Now, that brings up a point. I run. I've been doing it for years. The other day, I hurt my knee. I couldn't run. I didn't know what was wrong with my knee. I knew it hurt. I knew I couldn't run on it. So I went to somebody—a doctor—who does know [what’s wrong with it]. There's no shame in me not being a medical professional, not understanding what was wrong with my knee. As it turns out, it's all fixable.
There's nothing wrong if you don't understand how to start using your ERP the way you feel you need to. In other words, if you don't trust your estimated costs on your work order, but don't know how to fix it, get help. You've made an investment in the ERP. You've made an investment, or the company has made an investment, in the company itself. You're probably always looking to cut costs, get more efficient. There's a tool you have at your disposal that can guide you through all that. But you have to be able to trust the information.
If you don't know how to get to where you need to be, get some help. Where do you get the help? Us! We help. That's what we do.
Culture of success
Let's talk about the culture of companies that use the ERP properly. The first thing they do is they have procedures. They have known ways of how to enter an order, cut a PO, receive goods, report labor, all of those areas. And they have those procedures because procedures are important. They have those procedures because they get new employees that need to be trained and they don't want to rely on one employee transferring 50-75% of the knowledge to the next employee. Then, [that employee does] the same thing to their replacement. And so on and so forth. We call that brain drain. What happens is all of a sudden, you've got an employee not understanding what they're supposed to do in their job.
Companies who get everything they need out of their ERP have figured it out. They wrote it down. They have procedures. [Plus,] companies evolve, companies change. The other thing they have is a team of subject matter experts that meet on a regular basis. They talk about any issues they have with the ERP, any issues they have with information flow, any ideas they have of how to make a process better (continuous process of improvement).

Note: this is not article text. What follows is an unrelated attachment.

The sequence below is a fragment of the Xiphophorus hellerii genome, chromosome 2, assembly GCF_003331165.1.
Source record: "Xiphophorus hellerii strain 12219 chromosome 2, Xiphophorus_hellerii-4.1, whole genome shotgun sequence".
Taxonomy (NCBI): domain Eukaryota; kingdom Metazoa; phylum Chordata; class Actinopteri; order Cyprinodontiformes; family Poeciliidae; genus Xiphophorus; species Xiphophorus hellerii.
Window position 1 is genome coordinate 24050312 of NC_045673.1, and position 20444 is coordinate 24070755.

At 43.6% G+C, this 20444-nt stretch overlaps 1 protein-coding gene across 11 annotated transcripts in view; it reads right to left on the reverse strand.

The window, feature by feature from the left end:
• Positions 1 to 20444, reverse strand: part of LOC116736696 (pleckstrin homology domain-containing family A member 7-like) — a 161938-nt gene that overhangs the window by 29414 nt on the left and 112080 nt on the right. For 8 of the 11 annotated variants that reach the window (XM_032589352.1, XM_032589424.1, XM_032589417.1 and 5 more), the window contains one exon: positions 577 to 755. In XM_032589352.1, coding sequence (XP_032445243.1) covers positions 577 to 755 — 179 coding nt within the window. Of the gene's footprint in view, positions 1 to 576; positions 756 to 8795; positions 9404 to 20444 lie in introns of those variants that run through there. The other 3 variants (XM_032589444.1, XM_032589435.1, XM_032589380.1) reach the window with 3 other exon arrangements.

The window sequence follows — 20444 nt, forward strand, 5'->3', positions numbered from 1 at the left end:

It takes a village
I go to many companies and they have a person who's their expert. That's good. It's better than having no one, but that person probably isn't in charge of sales, finance, purchasing, and so on and so forth. Have a team of subject matter experts. If you find in an area there isn't a subject matter expert, you found a problem. And you can address that problem.
Again, there's no shame in things not being perfect. I think the only shame is not knowing. So, ask the tough questions, raise the bar, follow the money, have a culture that supports processes, documents processes, trains new employees, has a team that works on how to improve their processes, so they can become a better company.
Related: Common Structures of an ERP Team
Work with what you have
Something else successful companies do is this: They don't try to reengineer the software. Sometimes people have the impression that, “I have ERP software. I can do anything I want.”
I guess that's kind of true. Maybe you can. But, like anything else in life, there's time, there's money, there's some constraints. Whatever you want to do, it should be supported by functionality within the ERP.
So, think of [ERP] as a big bucket of tools; a big bucket of functionality that's broad and deep, but it's finite. It won't do anything you want it to do. Understanding the ERP—understanding the constraints of the ERP—is something that just needs to be accepted. None of us have unlimited money. None of us have unlimited power. We all have guidelines we have to work within. The same with ERP.
Companies who get the most out of ERP figure out how to use the toolset the best. And if they can't, they get help so that they can come to a conclusion and move forward.